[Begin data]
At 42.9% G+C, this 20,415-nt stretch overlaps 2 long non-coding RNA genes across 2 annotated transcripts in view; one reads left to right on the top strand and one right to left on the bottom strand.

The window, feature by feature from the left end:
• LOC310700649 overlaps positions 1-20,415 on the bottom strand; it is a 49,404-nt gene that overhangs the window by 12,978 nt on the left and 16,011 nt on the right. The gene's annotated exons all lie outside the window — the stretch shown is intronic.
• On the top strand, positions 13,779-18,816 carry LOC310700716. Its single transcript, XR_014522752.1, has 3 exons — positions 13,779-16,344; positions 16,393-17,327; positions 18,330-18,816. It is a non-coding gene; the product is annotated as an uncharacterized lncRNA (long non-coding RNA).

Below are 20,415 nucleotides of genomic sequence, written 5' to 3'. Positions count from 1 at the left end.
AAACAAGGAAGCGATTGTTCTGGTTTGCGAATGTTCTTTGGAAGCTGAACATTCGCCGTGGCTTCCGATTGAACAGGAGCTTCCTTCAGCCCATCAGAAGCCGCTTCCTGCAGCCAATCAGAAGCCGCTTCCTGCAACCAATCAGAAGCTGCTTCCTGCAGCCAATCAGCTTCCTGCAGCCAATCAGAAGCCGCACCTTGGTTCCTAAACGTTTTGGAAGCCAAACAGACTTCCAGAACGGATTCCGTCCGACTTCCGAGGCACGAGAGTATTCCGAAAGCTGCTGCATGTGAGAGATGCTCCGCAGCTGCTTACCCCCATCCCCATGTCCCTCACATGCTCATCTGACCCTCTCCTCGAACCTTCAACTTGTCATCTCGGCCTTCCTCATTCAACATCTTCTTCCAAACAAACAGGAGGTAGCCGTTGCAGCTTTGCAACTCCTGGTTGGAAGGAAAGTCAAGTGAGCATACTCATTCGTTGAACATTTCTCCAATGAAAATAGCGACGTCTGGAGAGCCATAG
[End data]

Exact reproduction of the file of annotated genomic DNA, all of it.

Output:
At 42.9% G+C, this 20,415-nt stretch overlaps 2 long non-coding RNA genes across 2 annotated transcripts in view; one reads left to right on the top strand and one right to left on the bottom strand.

The window, feature by feature from the left end:
• LOC310700649 overlaps positions 1-20,415 on the bottom strand; it is a 49,404-nt gene that overhangs the window by 12,978 nt on the left and 16,011 nt on the right. The gene's annotated exons all lie outside the window — the stretch shown is intronic.
• On the top strand, positions 13,779-18,816 carry LOC310700716. Its single transcript, XR_014522752.1, has 3 exons — positions 13,779-16,344; positions 16,393-17,327; positions 18,330-18,816. It is a non-coding gene; the product is annotated as an uncharacterized lncRNA (long non-coding RNA).

Below are 20,415 nucleotides of genomic sequence, written 5' to 3'. Positions count from 1 at the left end.
AAACAAGGAAGCGATTGTTCTGGTTTGCGAATGTTCTTTGGAAGCTGAACATTCGCCGTGGCTTCCGATTGAACAGGAGCTTCCTTCAGCCCATCAGAAGCCGCTTCCTGCAGCCAATCAGAAGCCGCTTCCTGCAACCAATCAGAAGCTGCTTCCTGCAGCCAATCAGCTTCCTGCAGCCAATCAGAAGCCGCACCTTGGTTCCTAAACGTTTTGGAAGCCAAACAGACTTCCAGAACGGATTCCGTCCGACTTCCGAGGCACGAGAGTATTCCGAAAGCTGCTGCATGTGAGAGATGCTCCGCAGCTGCTTACCCCCATCCCCATGTCCCTCACATGCTCATCTGACCCTCTCCTCGAACCTTCAACTTGTCATCTCGGCCTTCCTCATTCAACATCTTCTTCCAAACAAACAGGAGGTAGCCGTTGCAGCTTTGCAACTCCTGGTTGGAAGGAAAGTCAAGTGAGCATACTCATTCGTTGAACATTTCTCCAATGAAAATAGCGACGTCTGGAGAGCCATAG